First off, this book is beautiful. Each chapter deals with the history of varying hues within a color family, and each page is bordered by that color. This is helpful not only for context and avoids bogging the reader down with descriptions of exactly where magenta falls on a scale of fuchsia to pink, but also just LOOKS really cool. From a purely aesthetic standpoint, the book looks great.
The premise was enough to hook me easily as well; the histories of specific shades of color? Yes please. I loved a similar book on the science of flavor reviewed for CBR 9, and social histories of the commonplace are kinda my jam.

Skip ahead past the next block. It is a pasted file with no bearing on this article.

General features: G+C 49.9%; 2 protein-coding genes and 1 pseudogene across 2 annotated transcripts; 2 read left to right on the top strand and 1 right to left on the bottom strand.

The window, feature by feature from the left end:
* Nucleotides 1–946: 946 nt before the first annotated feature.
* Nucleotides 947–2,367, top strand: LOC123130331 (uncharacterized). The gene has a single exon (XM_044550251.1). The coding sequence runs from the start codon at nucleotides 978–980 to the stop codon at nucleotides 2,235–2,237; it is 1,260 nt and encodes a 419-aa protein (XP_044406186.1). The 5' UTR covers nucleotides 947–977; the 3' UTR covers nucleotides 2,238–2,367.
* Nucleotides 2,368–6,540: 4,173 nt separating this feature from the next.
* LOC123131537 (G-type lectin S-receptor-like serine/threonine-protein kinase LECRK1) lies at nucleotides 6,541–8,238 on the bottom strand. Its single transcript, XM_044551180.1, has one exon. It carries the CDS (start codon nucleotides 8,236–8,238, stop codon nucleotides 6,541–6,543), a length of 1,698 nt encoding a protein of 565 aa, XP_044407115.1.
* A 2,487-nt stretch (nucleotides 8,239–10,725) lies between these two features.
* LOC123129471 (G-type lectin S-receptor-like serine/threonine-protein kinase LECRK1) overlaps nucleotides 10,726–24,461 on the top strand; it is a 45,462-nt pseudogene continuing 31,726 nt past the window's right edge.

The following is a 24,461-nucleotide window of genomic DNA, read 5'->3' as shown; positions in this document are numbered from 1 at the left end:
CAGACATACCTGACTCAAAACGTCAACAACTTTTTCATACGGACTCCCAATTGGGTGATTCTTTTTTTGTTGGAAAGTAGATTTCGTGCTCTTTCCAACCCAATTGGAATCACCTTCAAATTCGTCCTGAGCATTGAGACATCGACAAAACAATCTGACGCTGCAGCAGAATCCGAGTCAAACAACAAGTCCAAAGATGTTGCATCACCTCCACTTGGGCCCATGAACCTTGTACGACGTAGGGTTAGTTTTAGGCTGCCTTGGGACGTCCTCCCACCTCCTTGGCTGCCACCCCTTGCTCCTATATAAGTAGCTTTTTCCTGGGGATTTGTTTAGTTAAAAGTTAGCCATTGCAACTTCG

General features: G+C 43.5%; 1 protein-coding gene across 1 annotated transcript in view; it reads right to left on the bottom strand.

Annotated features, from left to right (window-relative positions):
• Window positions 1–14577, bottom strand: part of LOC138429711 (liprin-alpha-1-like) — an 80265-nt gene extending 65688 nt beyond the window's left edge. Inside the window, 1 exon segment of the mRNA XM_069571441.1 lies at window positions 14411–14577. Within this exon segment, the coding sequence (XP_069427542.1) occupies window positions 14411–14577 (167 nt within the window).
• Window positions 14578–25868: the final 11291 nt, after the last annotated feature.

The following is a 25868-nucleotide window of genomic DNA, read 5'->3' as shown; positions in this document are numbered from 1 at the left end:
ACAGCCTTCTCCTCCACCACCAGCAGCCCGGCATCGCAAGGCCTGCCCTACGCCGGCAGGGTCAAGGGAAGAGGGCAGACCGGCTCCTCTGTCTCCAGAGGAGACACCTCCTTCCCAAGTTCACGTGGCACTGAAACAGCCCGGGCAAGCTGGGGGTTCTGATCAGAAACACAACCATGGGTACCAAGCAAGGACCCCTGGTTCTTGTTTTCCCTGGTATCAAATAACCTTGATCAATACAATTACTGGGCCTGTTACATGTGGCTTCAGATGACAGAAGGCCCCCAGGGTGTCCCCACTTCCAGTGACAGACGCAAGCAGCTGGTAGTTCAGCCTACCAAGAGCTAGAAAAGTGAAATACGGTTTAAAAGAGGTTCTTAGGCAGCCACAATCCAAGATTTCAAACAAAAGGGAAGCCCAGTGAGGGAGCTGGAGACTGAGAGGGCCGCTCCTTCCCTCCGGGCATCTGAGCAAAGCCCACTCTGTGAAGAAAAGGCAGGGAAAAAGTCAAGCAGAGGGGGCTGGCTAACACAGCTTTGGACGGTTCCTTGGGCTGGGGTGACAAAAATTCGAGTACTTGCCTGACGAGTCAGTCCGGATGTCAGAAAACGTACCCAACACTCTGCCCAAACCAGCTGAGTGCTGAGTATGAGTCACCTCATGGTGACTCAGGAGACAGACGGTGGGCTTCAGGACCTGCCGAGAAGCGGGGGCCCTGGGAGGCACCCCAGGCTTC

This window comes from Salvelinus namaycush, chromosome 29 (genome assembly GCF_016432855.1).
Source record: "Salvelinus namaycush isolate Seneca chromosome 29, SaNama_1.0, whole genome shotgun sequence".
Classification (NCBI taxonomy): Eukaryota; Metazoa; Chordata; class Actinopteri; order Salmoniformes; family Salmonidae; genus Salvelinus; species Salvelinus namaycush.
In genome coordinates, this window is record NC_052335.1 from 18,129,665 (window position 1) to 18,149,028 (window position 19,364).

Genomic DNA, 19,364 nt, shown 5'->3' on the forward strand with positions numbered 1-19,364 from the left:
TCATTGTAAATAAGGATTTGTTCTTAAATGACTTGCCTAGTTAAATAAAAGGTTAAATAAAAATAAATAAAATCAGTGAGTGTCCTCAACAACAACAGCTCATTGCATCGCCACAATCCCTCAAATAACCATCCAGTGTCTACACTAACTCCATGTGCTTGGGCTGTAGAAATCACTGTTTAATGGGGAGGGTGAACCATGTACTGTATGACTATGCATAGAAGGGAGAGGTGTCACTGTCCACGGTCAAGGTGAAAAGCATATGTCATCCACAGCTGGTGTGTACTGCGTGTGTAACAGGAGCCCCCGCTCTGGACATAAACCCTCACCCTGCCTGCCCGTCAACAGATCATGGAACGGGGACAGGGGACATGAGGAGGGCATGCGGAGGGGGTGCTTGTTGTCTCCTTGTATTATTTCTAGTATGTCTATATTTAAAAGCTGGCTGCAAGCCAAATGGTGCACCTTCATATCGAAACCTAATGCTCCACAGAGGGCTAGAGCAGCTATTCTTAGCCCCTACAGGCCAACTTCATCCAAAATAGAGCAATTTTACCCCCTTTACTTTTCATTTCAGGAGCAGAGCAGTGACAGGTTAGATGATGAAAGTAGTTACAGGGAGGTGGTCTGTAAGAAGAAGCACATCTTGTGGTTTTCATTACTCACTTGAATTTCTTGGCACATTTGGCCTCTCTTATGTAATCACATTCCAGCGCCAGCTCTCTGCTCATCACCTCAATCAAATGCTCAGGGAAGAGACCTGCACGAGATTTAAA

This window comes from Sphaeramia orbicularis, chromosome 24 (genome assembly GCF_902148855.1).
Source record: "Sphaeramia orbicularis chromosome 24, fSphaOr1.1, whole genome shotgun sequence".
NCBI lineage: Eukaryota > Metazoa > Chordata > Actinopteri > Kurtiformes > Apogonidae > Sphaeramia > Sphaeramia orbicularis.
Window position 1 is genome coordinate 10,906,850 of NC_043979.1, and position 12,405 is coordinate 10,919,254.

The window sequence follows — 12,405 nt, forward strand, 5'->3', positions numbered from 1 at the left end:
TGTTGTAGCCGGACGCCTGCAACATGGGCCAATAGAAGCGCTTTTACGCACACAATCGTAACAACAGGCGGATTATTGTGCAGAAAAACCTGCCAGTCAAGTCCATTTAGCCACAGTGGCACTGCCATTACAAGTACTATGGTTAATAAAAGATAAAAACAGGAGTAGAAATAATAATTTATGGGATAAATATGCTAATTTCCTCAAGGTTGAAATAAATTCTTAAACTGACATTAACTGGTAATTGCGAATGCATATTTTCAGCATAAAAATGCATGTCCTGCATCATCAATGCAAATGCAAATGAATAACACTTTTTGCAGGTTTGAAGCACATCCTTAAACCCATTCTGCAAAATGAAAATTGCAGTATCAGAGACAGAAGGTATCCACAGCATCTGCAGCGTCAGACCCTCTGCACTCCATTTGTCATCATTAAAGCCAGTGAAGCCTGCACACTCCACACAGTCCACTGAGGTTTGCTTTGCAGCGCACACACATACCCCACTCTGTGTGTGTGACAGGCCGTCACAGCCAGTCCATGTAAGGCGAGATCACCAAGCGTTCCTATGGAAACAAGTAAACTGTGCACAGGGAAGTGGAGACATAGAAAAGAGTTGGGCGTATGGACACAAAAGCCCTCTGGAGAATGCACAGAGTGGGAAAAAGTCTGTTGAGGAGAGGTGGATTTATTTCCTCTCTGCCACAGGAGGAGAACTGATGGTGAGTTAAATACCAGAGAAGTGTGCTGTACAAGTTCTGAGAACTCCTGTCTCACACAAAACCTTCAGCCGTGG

I just wish there was more about how shades came into vogue through history and less about the mixing of paints. I get that color is naturally going to have a lot to do with pigment, but I wanted more like the dishy bit on puce, and how it was named derisively for Marie Antoinette’s favored gown being the color of a flea, and less about the reduction of lead pigments.
Also, the author seemed to stretch for connections in some of her anecdotes, quoting luminaries simply to use the quote rather than for any tie to that hue’s history. It smacks a bit of my lazier papers in high school, and is particularly noticeable when each color gets two pages. A little more thorough and this book would’ve been perfect.